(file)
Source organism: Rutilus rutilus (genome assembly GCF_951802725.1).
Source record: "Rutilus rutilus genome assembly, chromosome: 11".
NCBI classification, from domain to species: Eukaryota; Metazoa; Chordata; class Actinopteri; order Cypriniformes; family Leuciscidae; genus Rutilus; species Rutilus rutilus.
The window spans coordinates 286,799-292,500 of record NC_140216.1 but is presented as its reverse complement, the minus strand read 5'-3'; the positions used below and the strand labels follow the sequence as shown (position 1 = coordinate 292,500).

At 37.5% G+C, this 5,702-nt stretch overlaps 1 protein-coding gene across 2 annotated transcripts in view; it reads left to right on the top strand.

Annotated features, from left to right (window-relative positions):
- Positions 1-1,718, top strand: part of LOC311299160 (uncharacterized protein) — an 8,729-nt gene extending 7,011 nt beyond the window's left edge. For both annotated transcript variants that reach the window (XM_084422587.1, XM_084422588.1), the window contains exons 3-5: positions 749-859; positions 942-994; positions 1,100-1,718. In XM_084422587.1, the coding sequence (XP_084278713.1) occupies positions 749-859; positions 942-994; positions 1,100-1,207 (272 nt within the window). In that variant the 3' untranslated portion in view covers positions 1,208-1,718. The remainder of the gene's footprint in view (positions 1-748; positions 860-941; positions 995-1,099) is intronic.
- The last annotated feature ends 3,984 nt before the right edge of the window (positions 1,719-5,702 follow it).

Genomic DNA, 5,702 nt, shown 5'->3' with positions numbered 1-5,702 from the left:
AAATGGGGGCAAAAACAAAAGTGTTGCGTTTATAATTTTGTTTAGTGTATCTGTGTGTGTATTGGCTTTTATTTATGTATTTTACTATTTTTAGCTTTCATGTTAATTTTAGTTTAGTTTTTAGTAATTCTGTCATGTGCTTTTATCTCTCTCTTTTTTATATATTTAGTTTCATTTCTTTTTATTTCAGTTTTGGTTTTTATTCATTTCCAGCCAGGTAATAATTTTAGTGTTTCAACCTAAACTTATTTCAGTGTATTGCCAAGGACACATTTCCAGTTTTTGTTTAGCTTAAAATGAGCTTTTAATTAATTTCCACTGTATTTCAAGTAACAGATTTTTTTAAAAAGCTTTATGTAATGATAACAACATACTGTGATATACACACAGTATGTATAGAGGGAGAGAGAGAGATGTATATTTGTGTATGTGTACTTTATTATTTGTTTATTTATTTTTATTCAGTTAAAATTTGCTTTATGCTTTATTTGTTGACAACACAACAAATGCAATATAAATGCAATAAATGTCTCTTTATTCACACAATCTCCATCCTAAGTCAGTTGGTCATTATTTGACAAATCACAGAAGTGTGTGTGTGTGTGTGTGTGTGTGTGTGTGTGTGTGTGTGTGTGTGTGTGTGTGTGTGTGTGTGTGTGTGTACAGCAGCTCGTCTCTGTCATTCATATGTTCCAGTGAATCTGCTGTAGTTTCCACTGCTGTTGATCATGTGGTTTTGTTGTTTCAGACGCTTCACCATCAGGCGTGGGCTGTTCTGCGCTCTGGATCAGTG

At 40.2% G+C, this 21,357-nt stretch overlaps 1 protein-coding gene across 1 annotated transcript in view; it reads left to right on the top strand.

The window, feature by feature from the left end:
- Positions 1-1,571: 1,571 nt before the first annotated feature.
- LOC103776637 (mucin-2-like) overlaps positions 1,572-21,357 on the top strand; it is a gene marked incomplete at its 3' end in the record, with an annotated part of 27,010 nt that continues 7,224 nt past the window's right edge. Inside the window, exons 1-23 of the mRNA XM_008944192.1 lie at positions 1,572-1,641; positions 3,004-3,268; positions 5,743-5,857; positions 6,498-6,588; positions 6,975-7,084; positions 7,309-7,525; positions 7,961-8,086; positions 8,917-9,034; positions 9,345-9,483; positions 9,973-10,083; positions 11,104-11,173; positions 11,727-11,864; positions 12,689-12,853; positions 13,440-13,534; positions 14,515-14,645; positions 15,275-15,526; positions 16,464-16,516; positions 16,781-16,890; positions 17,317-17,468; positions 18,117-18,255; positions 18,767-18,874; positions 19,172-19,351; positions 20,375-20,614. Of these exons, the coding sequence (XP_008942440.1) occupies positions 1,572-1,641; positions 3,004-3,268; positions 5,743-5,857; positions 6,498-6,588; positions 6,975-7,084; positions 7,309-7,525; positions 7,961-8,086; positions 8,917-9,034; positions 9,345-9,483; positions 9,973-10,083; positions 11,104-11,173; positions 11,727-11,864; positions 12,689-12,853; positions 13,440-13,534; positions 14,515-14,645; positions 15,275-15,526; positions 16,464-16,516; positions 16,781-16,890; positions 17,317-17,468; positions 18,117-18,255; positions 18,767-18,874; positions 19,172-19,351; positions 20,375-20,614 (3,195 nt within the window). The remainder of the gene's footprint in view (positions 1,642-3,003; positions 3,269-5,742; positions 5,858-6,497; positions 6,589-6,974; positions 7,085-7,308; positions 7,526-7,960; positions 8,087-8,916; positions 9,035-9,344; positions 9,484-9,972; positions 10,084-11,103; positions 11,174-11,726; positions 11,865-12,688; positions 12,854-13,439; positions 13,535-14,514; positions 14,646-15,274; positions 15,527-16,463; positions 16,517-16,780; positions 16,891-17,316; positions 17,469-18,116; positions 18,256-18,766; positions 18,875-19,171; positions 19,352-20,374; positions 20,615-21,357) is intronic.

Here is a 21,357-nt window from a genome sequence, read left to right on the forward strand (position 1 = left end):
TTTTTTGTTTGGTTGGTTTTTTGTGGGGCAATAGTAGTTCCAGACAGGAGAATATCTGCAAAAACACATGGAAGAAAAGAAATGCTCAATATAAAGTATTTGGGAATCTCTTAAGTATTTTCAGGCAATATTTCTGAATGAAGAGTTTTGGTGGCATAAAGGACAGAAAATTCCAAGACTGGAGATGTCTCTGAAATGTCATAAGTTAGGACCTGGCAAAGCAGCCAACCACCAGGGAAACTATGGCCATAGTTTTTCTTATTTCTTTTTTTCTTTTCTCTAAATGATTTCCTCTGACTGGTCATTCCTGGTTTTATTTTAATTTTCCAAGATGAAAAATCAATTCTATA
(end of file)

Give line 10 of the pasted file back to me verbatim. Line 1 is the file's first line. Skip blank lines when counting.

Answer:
AAATGGGGGCAAAAACAAAAGTGTTGCGTTTATAATTTTGTTTAGTGTATCTGTGTGTGTATTGGCTTTTATTTATGTATTTTACTATTTTTAGCTTTCATGTTAATTTTAGTTTAGTTTTTAGTAATTCTGTCATGTGCTTTTATCTCTCTCTTTTTTATATATTTAGTTTCATTTCTTTTTATTTCAGTTTTGGTTTTTATTCATTTCCAGCCAGGTAATAATTTTAGTGTTTCAACCTAAACTTATTTCAGTGTATTGCCAAGGACACATTTCCAGTTTTTGTTTAGCTTAAAATGAGCTTTTAATTAATTTCCACTGTATTTCAAGTAACAGATTTTTTTAAAAAGCTTTATGTAATGATAACAACATACTGTGATATACACACAGTATGTATAGAGGGAGAGAGAGAGATGTATATTTGTGTATGTGTACTTTATTATTTGTTTATTTATTTTTATTCAGTTAAAATTTGCTTTATGCTTTATTTGTTGACAACACAACAAATGCAATATAAATGCAATAAATGTCTCTTTATTCACACAATCTCCATCCTAAGTCAGTTGGTCATTATTTGACAAATCACAGAAGTGTGTGTGTGTGTGTGTGTGTGTGTGTGTGTGTGTGTGTGTGTGTGTGTGTGTGTGTGTGTGTGTGTGTGTACAGCAGCTCGTCTCTGTCATTCATATGTTCCAGTGAATCTGCTGTAGTTTCCACTGCTGTTGATCATGTGGTTTTGTTGTTTCAGACGCTTCACCATCAGGCGTGGGCTGTTCTGCGCTCTGGATCAGTG